The removal of the petition would eradicate Sport Capital’s claim from the chain of issues in front of Cellino. The 57-year-old has been in Italy during the early part of this week, dealing with the proposed sale of his Serie A club Cagliari to a group fronted by Tommaso Giulini, the ex Inter Milan director.
Having planned to unveil a new head coach at Leeds in the past 48 hours, the appointment of Brian McDermott’s replacement at Leeds is expected to wait until the ownership of Cagliari has been addressed.
Reading’s academy boss, Eamonn Dolan, remains the leading candidate for the job with Cellino due back in England tomorrow.
The Italian is continuing to operate without a typical management structure at Elland Road, minus a chief executive or a managing director.
He pulled out of last week’s Football League AGM in Portugal at short notice, leaving United without a representative at the gathering, and the club are likely to receive a small fine as a result of their failure to attend.
Cellino, however, has a number of advisors around him, some of whom are attempting to tackle the outgoings at Leeds. Among those advisors is Graham Bean, the former Football Association compliance officer who has been working for United since May. Bean’s LinkedIn profile says he is “currently advising and assisting Leeds United in football administration, governance, and regulatory issues covering all aspects of close and pre-season matters.”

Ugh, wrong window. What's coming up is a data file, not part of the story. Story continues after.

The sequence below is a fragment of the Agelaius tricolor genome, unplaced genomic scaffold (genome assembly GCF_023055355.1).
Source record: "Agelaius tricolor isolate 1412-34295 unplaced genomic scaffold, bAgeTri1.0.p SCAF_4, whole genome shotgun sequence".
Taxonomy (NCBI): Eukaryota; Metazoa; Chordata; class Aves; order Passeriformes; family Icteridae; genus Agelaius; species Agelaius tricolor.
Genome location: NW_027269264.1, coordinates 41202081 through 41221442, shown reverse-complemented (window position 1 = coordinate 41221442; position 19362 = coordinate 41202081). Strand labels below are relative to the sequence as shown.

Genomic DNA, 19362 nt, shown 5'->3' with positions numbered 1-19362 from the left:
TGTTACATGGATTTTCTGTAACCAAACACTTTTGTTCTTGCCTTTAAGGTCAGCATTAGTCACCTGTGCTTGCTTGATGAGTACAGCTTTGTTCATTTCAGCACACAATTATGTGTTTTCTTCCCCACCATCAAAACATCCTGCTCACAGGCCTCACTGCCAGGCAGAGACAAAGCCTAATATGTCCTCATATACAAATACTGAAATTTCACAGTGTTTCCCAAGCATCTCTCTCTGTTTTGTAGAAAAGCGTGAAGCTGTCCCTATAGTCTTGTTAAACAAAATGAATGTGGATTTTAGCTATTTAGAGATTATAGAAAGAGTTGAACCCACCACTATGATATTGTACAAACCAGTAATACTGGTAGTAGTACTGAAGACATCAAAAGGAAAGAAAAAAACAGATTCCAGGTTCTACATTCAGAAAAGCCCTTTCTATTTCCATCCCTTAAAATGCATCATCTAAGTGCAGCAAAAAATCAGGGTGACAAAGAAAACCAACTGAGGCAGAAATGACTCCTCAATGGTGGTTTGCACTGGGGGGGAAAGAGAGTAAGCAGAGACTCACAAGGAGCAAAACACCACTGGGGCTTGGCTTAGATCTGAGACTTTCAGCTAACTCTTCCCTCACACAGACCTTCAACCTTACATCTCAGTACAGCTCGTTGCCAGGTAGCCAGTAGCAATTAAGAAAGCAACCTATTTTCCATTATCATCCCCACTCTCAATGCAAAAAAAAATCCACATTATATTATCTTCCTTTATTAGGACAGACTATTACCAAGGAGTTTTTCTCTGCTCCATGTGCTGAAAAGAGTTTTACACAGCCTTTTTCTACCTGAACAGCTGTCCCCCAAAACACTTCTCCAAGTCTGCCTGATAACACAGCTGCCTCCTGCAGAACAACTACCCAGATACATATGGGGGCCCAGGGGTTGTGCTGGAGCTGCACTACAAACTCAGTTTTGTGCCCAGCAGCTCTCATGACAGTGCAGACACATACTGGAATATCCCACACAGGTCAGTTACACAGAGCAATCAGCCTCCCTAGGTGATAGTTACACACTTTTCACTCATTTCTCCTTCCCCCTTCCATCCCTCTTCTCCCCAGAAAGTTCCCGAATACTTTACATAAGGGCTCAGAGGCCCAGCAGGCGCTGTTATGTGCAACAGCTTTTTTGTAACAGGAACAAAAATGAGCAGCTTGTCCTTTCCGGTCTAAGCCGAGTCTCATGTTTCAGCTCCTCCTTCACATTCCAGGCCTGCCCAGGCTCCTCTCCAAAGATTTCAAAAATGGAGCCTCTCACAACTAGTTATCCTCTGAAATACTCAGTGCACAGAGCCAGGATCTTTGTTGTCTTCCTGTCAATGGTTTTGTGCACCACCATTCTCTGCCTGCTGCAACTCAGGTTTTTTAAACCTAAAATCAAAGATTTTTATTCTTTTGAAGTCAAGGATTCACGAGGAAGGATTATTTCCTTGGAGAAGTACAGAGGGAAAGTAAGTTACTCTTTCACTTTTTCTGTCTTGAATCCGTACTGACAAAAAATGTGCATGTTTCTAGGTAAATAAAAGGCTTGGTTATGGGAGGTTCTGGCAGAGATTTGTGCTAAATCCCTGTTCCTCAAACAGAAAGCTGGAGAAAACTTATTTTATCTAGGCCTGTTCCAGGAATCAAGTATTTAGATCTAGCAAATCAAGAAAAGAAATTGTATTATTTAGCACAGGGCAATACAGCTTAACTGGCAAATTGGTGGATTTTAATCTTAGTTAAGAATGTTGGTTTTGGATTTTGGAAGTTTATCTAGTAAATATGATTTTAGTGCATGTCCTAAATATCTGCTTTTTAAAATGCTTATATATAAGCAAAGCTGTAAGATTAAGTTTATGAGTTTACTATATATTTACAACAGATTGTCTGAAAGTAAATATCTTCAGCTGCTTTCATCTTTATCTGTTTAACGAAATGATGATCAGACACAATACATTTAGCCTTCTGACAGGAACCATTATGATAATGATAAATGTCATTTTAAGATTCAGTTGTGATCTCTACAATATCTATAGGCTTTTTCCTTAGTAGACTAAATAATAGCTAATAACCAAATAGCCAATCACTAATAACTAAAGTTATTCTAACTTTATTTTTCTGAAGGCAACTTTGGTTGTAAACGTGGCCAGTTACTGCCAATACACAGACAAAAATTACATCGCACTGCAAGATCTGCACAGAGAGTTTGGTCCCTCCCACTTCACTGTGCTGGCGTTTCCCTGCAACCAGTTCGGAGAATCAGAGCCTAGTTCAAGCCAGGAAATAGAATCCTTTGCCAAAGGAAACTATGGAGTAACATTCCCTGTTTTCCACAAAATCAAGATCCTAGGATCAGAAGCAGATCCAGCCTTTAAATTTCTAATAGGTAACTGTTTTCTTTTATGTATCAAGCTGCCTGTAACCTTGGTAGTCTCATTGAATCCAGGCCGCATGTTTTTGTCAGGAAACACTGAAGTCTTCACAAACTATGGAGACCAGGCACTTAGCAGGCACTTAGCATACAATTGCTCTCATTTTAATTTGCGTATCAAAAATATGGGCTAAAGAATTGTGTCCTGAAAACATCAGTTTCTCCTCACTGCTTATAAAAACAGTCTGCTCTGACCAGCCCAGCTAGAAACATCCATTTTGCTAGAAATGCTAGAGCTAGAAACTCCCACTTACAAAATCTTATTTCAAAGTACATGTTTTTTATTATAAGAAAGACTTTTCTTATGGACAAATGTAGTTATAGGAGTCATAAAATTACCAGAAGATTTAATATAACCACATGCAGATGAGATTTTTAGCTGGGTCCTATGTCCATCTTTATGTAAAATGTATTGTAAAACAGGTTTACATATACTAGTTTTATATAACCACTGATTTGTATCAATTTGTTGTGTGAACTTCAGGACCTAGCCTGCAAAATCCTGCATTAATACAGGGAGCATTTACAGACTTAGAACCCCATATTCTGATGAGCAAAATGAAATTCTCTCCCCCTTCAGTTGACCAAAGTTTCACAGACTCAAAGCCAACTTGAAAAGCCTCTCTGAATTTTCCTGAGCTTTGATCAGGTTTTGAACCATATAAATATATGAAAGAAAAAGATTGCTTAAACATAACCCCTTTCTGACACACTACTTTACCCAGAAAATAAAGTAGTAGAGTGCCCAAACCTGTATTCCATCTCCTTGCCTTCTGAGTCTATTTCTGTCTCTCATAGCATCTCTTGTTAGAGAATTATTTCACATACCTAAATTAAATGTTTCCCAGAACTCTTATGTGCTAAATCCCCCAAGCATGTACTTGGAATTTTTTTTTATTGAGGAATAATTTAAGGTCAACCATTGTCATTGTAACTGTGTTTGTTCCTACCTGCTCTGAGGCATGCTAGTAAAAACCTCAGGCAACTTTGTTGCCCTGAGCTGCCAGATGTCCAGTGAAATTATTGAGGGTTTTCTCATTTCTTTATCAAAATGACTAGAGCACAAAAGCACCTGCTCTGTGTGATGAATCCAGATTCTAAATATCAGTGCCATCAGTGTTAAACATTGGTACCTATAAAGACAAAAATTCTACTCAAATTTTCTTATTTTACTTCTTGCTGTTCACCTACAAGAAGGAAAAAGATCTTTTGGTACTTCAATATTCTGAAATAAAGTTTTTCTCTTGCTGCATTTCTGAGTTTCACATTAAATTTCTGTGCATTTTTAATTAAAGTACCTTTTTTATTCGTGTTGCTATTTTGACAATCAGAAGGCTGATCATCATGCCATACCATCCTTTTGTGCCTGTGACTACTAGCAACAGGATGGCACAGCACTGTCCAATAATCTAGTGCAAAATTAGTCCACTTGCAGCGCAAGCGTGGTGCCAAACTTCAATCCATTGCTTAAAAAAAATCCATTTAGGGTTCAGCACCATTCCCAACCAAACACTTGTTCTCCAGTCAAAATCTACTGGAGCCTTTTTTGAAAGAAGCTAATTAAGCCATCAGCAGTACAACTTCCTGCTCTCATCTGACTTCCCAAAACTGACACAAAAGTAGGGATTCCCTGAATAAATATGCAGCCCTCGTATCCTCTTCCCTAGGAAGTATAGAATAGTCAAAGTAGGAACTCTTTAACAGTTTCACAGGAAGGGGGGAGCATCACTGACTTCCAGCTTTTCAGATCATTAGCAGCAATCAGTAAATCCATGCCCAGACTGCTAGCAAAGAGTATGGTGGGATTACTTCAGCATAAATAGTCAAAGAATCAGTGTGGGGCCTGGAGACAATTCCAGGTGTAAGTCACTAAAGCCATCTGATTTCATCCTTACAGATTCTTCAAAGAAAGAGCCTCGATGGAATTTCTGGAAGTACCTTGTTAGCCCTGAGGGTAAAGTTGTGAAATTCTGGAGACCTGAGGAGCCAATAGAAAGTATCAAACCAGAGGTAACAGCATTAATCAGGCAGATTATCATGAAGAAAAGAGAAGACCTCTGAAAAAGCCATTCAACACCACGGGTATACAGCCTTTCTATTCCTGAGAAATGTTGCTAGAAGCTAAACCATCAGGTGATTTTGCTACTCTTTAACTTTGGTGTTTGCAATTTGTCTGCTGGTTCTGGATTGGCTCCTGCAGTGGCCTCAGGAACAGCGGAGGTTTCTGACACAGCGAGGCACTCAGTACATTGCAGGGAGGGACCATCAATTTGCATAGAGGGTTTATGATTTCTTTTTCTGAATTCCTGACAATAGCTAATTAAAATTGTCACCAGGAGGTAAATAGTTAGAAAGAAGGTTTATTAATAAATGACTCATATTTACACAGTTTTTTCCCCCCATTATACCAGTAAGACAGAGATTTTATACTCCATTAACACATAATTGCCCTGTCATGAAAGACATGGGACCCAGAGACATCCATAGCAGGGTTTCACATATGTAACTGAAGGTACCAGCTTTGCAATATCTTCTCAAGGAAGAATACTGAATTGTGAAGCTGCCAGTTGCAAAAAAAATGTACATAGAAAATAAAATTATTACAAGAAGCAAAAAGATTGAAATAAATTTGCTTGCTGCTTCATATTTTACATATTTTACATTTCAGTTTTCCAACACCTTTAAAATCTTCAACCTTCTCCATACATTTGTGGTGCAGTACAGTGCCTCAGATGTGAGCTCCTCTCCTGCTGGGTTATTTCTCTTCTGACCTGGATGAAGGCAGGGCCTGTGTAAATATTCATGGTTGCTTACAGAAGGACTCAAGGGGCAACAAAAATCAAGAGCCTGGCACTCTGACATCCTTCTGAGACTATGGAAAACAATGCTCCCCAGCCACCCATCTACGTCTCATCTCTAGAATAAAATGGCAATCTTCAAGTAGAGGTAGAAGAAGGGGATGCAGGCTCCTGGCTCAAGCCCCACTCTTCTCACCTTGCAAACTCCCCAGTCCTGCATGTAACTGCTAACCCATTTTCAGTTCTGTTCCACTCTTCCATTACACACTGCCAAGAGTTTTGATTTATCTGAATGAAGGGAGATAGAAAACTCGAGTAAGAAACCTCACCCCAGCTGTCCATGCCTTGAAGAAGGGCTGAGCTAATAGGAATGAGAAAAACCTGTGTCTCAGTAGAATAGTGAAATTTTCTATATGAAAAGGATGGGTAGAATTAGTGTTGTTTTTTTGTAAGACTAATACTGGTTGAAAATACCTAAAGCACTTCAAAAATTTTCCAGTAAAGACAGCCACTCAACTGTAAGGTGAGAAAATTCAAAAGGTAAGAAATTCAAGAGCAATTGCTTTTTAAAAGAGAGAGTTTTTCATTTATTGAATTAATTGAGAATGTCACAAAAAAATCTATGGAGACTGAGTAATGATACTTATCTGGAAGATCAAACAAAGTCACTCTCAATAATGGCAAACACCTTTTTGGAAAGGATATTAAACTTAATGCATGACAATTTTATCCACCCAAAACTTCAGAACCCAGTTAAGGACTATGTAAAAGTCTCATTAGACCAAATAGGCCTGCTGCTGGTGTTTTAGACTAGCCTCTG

The YEP understands that one of the matters being looked at closely is the three-year contract which winger Cameron Stewart is due to sign on July 1.
Stewart signed for Leeds on loan from Hull City in January and negotiated a permanent transfer at the same time, a deal pushed for by McDermott. It is not clear if Leeds intend to honour that agreement, though Stewart attended the meetings held by Cellino with individual players at Elland Road last week.
Stewart’s agent was contacted by the YEP but did not respond. He is believed to have approach the Professional Footballers Association (PFA) for advice.
Haigh, meanwhile, remains in custody without charge almost a month after his arrest. His global assets were frozen by a court in Dubai last week following a successful application from GFH, and a civil claim made by the Bahraini bank against him outlined what GFH says is an extensive list of fake invoices created by Haigh in his role as GFH Capital’s deputy chief executive.
The four companies named on the disputed invoices – Lincoln Associates, Millnet Limited, GPW and Fountain Court Chambers – provided GFH with a range of legal, IT and investigative services, some of which related to GFH’s ownership of Leeds.
Lincoln Associates and GPW told the YEP that they are aware of the case against Haigh but unable to comment while the allegations were “sub judice”. James Sinclair, the managing director of legal firm Lincoln Associates, said he had submitted a statement to the DIFC Courts in Dubai.
Millnet Limited and Fountain Court Chambers have not responded to requests for comment.